Pakistan refuses to issue identity Documents to Doctor’s kin who helped hunt Osama Bin Laden

Pakistani authorities have refused to issue identity documents to the family of Shakeel Afridi, a doctor who helped the CIA track down Osama Bin Laden

In this 1998 file photo made available on March 19, 2004, Osama bin Laden is seen at a news conference in Afghanistan. VOA

Islamabad, Feb 3, 2017:  Pakistani authorities have refused to issue identity documents to the family members of an imprisoned doctor, who helped the CIA to hunt down Osama Bin Laden.

“The authorities have refused to issue identity documents on the pretext that Shakeel Afridi (the doctor) is on the list of people who are not allowed to leave the country,” said the doctor’s counsel, Qamar Nadeem.

The lack of these documents prevents them from voting, travelling and causes problems during enrollment at educational institutions, Efe news reported.

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According to Nadeem, Afridi’s wife and two of his three children, above 18, applied for the documents in December 2016.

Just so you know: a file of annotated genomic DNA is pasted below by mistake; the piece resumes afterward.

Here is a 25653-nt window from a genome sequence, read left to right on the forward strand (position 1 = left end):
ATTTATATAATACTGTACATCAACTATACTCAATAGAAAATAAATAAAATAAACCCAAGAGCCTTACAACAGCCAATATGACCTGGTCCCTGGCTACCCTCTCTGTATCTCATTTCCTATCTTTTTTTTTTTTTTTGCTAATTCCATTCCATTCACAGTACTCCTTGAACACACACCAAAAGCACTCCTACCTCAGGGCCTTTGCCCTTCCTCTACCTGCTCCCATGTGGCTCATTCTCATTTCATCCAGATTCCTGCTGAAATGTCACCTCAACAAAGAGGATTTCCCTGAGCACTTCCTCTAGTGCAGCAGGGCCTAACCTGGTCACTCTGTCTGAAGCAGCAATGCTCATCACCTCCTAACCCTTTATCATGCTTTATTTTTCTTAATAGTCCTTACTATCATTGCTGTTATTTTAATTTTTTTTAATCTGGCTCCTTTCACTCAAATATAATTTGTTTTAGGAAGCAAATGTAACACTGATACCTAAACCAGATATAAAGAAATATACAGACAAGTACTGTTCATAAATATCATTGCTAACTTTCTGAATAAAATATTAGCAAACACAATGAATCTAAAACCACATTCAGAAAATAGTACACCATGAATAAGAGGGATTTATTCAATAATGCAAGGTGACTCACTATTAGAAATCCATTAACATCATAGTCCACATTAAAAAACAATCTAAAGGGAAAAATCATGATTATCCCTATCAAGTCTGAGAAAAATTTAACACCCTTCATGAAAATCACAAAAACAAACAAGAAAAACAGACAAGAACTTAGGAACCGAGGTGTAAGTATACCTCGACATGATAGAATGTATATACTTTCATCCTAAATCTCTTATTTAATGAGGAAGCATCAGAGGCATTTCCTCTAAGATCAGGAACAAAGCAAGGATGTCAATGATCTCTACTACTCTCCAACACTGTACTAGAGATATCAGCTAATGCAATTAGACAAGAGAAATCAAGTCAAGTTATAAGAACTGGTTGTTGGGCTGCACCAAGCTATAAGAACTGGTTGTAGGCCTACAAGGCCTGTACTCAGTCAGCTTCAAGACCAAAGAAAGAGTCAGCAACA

He said the two adult children are facing problems in getting enrolled at university due to lack of documents.

A spokesperson of the National Database and Registration Authority, which issues the identity documents, refused to comment on the situation of the doctor’s family.

Zahid Hamid, minister for law and justice, recently said in the Senate that Pakistan will not free the doctor or hand him over to the US.

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The doctor’s case had come into the limelight again when the US President Donald Trump said, during his election campaign, he would get Afridi set free in two minutes if he won the elections.

Afridi took part in a false vaccination campaign in the northeastern Pakistani city of Abbottabad that was orchestrated by the CIA to obtain Bin Laden’s DNA samples and he was arrested shortly after Bin Laden was killed in a special operation by US Special Forces on May 2, 2011.

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A year later, Afridi received a 33-year prison sentence for links to terrorist groups, although it was subsequently reduced to 23 years in 2014. The sentence was severely criticized within and outside the country, and the US has termed it unjust and unnecessary. (IANS)